July 13, 2013 was a sad day for most Gleeks, as Cory Monteith was found dead in his hotel room after an accidental lethal cocktail of heroin and alcohol. Another young life gone too soon. Cory Monteith portrayed one of TV’s favourite quarterbacks – awkward, funny and endearing Finn Hudson.
Glee is the story of a group of misfits dealing with personal issues and the perils of high school through song, as part of McKinley High School’s New Directions. They are led by their ever optimistic Spanish teacher Mr Will Schuester (Matthew Morrison) who wants to restore the school’s glee club to its former glory, despite Sue Sylvester’s best efforts to sabotage.
In its fifth season, in an episode simply titled “The Quarterback”, a touching tribute to Finn/Cory was aired recently. The line between truth and fiction was blurred as the characters grieved and memorialised him in song such as Rent’s Season of Love, James Taylor’s Fire and Rain, The Pretenders’ I’ll Stand By You, The Band Perry’s If I Die Young and more. The episode itself was originally filmed a few weeks after the real-life death of Monteith and the grief is palpable and it’s no wonder most scenes were done in just one take.
The episode takes place 3 weeks after Finn Hudson’s funeral and we are pretty much told from the beginning that his cause of death doesn’t matter but rather the life he lived. This felt a little like a cop out to me but the episode doesn’t suffer for it and thankfully there’s no grandstanding or preachiness that could have arisen. The opening song by the Glee cast members, old and new, took on a new meaning as they croon, “Five hundred twenty-five thousand six hundred minutes. How do you measure the life of a woman or man? Measure your life in seasons of love.”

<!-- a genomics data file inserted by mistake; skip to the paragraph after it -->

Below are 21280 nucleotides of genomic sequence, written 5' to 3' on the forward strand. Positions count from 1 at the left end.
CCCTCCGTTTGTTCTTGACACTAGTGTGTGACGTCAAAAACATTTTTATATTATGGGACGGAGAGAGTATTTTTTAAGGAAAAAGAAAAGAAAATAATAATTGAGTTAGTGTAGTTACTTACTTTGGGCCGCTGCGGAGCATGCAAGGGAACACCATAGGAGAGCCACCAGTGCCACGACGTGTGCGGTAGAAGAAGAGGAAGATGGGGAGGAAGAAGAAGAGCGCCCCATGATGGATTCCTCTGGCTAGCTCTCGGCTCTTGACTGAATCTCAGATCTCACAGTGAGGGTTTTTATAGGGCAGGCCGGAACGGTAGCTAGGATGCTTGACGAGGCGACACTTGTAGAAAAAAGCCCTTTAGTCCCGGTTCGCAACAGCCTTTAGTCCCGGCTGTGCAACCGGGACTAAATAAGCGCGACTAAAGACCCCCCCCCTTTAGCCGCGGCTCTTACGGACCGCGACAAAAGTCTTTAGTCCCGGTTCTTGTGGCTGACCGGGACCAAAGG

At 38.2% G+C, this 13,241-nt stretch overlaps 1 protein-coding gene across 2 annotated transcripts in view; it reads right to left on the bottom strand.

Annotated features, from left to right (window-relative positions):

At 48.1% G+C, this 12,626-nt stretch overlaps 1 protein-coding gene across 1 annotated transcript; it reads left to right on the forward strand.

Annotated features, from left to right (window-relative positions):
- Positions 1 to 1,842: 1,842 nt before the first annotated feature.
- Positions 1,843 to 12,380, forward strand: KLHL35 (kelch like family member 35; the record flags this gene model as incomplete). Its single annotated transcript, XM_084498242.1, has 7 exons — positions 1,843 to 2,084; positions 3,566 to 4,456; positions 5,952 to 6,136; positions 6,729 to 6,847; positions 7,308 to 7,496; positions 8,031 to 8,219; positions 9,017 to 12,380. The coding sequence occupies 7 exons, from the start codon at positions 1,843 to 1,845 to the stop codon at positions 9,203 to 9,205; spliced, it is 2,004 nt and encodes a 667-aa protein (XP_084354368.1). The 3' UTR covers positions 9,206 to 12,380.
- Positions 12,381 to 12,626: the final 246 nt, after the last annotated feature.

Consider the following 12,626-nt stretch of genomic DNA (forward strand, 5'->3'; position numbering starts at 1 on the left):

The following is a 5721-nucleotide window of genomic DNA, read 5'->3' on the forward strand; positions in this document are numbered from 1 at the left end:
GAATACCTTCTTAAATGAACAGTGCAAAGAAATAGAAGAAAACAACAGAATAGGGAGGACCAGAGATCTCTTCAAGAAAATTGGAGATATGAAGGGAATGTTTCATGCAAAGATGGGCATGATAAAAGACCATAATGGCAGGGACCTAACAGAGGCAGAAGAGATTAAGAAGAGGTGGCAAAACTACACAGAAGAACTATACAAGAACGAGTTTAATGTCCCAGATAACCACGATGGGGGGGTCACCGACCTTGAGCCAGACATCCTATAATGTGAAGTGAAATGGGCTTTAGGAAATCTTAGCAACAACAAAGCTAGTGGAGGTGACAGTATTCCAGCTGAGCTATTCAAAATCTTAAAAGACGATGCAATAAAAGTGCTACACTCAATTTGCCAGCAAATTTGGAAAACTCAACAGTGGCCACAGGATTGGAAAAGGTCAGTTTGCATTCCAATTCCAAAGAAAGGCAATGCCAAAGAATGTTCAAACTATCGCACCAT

The Hummel-Hudson family (Romy Rosemont, Mike O’Malley, Chris Colfer) packing away his belongings reminded me of why O’Malley was Emmy nominated for this role and how great Rosemont is. This scene touched me like no other as it explored the added grief that inevitably comes when a parent outlives their child. “You have to keep on being a parent, even if you don’t have a child anymore.”
As we all know very well, either through popular culture or personal experience, there are 5 stages of grief. Glee runs the gamut of emotions and each member is at a different stage. Kurt (Chris Colfer) seems to be at acceptance and remains quite stoic throughout, Santana (Naya Rivera) is angry and has some of the best scenes and Puck (Mark Salling) is between anger and bargaining, whilst Tina (Jenna Ushkowitz) worries about how she looks. Rachel Berry (Lea Michele, Cory’s real life love) turns up in the final act to deliver a sucker punch to our guts as she warbles tearfully through Bob Dylan’s Make You Feel My Love. Ironically, Mr Shue’s in denial despite being the orchestrator of the reunion to pay tribute to Finn. The episode ends with a tearful Mr Shue in the arms of Emma (Jayma Mays), which fades to black and the words “Cory Monteith 1982-2013.” He was only 31.
I’m a little embarrassed that I cried so much (I rarely cry) for someone I don’t know, but it’s a testament to the writers, cast and crew that they produced such an emotive episode. How do you cheer yourself up after something like that? That part, I’m afraid, is up to you. I had a great conversation with bestie Melissa and then an episode of The Big Bang Theory.
What did you think about it? Were they right to withhold Finn’s cause of death? Should they have waited for Dianna Agron (Quinn Fabray), who was conspicuously absent? Was it amazing or was it as Interim Principal Sue Sylvester (Jane Lynch) said, “A self-serving spectacle of our own sadness.”? Your turn on the soapbox in 3, 2, 1.